NEW ORLEANS -- Acadian Ambulance will remain the city's sole ambulance service provider for as long as one year while the Slidell City Council considers whether to adopt specifications that, for instance, could require such providers to answer calls for service in a more timely manner.
The council voted 7-1 on Tuesday to establish a moratorium on new permits to emergency and nonemergency ambulance providers, two months after Acadian became the city's only ambulance service. Councilwoman Kim Harbison opposed the measure, and Councilman Rickey Hursey was absent.
Lifeguard Transportation, which sold its Louisiana operation to Acadian in December, used to split emergency ambulance duties with Acadian in Slidell before the sale, and residents could call either service for nonemergency services.
The city is interested in reviewing the specifications for ambulance service that St. Tammany Parish officials have created, with an eye toward adopting -- in part or whole -- those specifications, according to the ordinance. Or the city could develop its own specifications with the intent to seek bids for such services.
Councilman Lionel Hicks said he has been tasked with reviewing the parish's contract for ambulance service and will report back to the council with his findings. He added that he will be analyzing Acadian's performance standards and response times, and if they are not up to par, he will be the first to let the council know.
Councilman Ray Canada said earlier Tuesday that the parish requires Acadian to answer calls within 10 minutes in the unincorporated areas it serves, and he thinks that same standard should be applied in Slidell. He noted a recent situation, in which a person who lived just blocks from a hospital called for an ambulance, and it took 30 minutes to arrive.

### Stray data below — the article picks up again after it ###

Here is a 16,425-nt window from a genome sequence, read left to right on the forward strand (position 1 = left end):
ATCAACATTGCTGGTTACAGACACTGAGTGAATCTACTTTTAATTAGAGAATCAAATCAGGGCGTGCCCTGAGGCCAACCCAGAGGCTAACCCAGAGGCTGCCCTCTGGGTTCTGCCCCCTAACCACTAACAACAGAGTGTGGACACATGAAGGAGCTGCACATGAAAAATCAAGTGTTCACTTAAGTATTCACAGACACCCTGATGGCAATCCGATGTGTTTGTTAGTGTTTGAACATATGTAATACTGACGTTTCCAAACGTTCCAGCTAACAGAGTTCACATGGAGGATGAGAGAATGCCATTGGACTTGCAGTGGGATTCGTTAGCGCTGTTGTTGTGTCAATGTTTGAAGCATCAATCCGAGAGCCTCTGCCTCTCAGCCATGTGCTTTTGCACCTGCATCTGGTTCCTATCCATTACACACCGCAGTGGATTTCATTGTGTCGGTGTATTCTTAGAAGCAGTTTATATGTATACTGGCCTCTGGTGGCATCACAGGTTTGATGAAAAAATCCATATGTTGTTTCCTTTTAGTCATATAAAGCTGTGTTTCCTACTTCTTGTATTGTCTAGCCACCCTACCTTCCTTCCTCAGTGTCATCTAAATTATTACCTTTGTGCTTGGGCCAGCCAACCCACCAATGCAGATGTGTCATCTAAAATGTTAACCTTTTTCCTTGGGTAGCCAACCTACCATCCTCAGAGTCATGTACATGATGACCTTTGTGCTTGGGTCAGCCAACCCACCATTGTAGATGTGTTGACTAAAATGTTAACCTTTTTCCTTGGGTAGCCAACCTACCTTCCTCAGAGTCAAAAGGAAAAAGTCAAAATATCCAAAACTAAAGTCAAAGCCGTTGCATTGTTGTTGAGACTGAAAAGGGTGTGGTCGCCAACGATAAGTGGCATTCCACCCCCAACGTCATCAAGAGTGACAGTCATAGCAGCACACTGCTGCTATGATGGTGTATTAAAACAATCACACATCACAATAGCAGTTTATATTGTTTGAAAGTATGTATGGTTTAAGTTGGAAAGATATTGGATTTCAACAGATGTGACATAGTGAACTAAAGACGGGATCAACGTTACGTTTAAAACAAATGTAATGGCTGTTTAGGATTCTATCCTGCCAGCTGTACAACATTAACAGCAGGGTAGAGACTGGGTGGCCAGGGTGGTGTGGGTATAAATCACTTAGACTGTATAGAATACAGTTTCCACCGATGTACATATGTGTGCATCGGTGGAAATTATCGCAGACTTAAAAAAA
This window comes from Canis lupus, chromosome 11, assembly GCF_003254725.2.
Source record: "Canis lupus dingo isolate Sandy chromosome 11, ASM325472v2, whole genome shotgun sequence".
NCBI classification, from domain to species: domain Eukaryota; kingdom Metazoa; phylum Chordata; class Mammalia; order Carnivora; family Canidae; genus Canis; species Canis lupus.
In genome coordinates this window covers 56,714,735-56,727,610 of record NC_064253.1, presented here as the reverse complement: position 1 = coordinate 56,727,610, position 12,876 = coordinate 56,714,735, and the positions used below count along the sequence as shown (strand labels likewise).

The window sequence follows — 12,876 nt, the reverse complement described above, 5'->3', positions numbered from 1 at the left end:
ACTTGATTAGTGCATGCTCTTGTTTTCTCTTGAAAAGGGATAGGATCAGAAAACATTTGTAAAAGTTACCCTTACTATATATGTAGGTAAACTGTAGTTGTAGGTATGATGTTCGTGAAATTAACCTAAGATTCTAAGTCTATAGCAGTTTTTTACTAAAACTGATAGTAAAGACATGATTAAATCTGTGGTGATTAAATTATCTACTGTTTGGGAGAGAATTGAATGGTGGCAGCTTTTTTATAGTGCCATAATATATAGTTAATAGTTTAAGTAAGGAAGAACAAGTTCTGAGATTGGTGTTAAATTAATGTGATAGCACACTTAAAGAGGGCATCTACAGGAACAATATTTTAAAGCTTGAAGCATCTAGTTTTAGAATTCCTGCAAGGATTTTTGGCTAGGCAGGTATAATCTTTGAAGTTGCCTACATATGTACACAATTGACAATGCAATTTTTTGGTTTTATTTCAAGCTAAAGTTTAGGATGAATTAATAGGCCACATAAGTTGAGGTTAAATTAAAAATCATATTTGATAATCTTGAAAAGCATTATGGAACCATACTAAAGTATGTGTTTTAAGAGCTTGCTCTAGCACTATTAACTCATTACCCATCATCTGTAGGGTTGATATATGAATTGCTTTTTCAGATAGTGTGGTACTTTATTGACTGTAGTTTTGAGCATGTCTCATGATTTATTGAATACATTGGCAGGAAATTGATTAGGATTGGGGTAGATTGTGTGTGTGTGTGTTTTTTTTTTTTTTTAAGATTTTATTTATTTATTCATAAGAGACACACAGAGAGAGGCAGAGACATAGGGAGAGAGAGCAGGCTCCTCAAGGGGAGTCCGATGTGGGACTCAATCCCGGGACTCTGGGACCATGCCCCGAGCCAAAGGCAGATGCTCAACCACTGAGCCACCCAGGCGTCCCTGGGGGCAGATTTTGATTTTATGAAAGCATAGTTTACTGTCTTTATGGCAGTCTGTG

The council wants to limit the ambulance companies to one for now, until it decides what to do with regard to developing the new specifications, Canada said. That work is expected to take one year, he said.
Canada also said that representatives from both Acadian and Lifeguard had complained in separate meetings that not enough business existed in the city to support more than one service provider. Apparently, the companies make most of their money through nonemergency calls, he said.
Councilman Warren Crockett said he had a problem with single-sourcing the city's ambulance service, but Canada noted that a provider from Houston had contacted the city about offering nonemergency services only and suggested the city add a $2 fee onto its water bills to subsidize emergency services. Canada said he wouldn't approve adding such a fee to the water bills.
The council had passed an ordinance in September that included a stipulation that only two ambulance companies could operate in Slidell at any time.
The ordinance also required that any ambulance providers be accredited by the Commission on Accreditation of Ambulance Services. Acadian held such accreditation at the time the council passed the ordinance, while Lifeguard did not -- though the ordinance gave companies not already accredited two years to achieve the certification.Christine Harvey can be reached at email@example.com or (985) 645-2853.